Another rather interesting magazine. At first as “Manific” it was mostly an anime magazine with some special effects coverage. By issue five, the name change to “Animec” had occurred but soon after it switched to a bimonthly publish date (August 1979) before switching back again to monthly in October 1983. It featured articles on upcoming works and was the first publication that noticed the work of Daicon Film, the members who would later become Gainax. The magazine also published anime production materials such as design sheets, which as I understand it was pretty rare for the time. Apparently Masami Yuuki met up with Yutaka Izubuchi who was working in the editorial department of the magazine, and this meeting lead to the creation of “Patlabor”.
Originally a one off special publication by “Kindai Eiga (Modern Movie)”, it soon became a regular monthly publication. As I understand it, this magazine published the name of the creators such as the director and screenwriter along with articles about anime shows, which was a bit out of the ordinary at the time. There was also a regular feature in which hypothetical projects were discussed. I’m unsure if any of the ideas discussed in the magazine were actually turned into anime. The magazine also gave away goodies, in particular mini shitajiki (pencil boards), a common give away in surviving magazines today. Like a number of magazines of the era, they also published series specific books. My favourite would be their “Megazone 23” mook (magazine/book), with their “Crusher Joe” one coming in close behind.
One of the more unusual anime publications, it consists of nothing but fan contributions. This included artwork, manga, stories and even recipes. Anime wasn’t just the core focus. It also looked at tokusatsu, manga and games. There was also a bit of overseas input with regular contributions from Taiwan, Hong Kong and Europe. Originally launched as a sister publication to Animec, its solid sales soon had it going monthly in October 1983. It outlived Animec and kept pluging along until October 2003, when Rapport went bankrupt. However it rose again under publisher Daito Sha in December 2003, until the publisher pulled the rug underneath the magazine in April 2009. However the magazine wasn’t quite finished yet. Publisher Inforest announced in their July 2009 issue of cosplay magazine “Cosmode”, that the magazine was coming back and asking for submissions. The magazine relaunched as “Submission Road F” in June 2010, but only lasted four issues and was discontinued in December 2010.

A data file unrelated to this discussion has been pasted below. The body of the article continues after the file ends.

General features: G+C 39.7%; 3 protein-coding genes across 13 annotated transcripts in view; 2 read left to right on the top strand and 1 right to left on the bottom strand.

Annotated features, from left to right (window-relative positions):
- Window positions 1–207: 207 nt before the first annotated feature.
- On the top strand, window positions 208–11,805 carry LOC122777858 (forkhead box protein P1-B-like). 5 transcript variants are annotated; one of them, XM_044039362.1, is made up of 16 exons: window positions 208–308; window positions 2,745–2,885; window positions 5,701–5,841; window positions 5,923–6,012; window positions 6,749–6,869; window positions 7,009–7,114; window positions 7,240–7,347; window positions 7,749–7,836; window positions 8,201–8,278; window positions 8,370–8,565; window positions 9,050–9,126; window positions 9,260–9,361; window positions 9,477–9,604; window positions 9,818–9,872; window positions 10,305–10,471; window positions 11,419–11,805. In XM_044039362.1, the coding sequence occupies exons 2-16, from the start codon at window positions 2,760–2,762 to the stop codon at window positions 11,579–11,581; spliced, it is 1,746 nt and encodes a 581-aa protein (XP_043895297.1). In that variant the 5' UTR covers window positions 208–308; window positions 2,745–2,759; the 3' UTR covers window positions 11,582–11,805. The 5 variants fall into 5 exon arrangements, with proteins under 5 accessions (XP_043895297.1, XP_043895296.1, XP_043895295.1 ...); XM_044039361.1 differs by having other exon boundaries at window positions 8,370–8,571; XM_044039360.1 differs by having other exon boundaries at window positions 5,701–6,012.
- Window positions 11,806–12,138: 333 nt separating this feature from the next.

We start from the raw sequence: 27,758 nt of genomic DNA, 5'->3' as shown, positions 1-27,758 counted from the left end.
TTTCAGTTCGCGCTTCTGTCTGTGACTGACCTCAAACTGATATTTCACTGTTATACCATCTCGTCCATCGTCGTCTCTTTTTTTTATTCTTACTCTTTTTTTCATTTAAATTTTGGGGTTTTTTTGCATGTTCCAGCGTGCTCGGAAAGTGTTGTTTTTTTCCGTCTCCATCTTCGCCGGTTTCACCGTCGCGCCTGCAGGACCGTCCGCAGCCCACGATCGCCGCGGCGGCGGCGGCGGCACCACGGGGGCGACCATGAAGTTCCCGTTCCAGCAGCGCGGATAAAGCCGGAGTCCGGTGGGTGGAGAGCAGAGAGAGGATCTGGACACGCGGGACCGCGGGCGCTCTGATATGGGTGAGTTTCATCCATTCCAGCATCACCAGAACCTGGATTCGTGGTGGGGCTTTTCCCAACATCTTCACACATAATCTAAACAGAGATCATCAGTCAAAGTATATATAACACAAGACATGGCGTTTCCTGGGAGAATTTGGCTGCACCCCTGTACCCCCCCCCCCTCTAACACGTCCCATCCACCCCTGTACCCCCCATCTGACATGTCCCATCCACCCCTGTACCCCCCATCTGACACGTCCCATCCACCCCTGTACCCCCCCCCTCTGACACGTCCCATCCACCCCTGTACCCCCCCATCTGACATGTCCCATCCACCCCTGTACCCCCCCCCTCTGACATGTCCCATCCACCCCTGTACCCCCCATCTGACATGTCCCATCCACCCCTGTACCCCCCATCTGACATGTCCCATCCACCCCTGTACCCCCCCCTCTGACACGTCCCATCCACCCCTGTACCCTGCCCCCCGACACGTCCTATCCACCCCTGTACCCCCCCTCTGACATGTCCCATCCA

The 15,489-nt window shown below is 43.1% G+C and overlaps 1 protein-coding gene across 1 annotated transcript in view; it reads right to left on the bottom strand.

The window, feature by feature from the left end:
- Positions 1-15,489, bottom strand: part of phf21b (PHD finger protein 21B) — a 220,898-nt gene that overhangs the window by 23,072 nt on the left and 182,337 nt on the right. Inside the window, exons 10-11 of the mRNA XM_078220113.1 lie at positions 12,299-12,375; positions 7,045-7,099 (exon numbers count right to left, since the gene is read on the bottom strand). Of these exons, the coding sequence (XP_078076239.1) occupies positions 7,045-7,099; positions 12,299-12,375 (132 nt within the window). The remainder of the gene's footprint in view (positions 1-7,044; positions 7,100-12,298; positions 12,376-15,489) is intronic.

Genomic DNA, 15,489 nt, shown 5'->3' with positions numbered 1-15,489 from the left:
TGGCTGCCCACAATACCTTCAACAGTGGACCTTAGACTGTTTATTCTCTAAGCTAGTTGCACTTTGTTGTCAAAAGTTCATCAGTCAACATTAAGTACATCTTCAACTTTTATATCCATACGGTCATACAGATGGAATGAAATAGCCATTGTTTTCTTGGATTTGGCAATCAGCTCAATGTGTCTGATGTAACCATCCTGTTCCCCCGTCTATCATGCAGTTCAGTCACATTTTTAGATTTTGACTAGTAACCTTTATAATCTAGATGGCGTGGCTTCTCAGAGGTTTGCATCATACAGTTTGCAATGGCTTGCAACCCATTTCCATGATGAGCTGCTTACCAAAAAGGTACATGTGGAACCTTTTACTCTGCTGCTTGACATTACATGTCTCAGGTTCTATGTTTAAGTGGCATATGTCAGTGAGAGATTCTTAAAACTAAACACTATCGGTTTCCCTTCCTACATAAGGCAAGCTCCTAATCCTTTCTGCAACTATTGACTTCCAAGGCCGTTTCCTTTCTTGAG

Yet another anime magazine from this period (remember that this magazine was competing with the above, plus “Animage”, “Animedia” and “Newtype” which are still being published today. What a crowded market!). This magazine featured columns of plastic model kits, personal computers and other related otaku interests as well as its main focus on anime. It’s other regular features included a separate booklet named “TV Radar” (listings of anime on TV of course) and pull out posters. As I understand it, from October 1985, the magazine’s physical size was reduced (though to what size, I’m unsure) and it went bimonthly. However this was not enough to save it, and the magazine ceased publication in July the following year.
Next time we’ll have a look at magazines that were first published from the mid 1980’s through to the mid to late-ish 1990’s.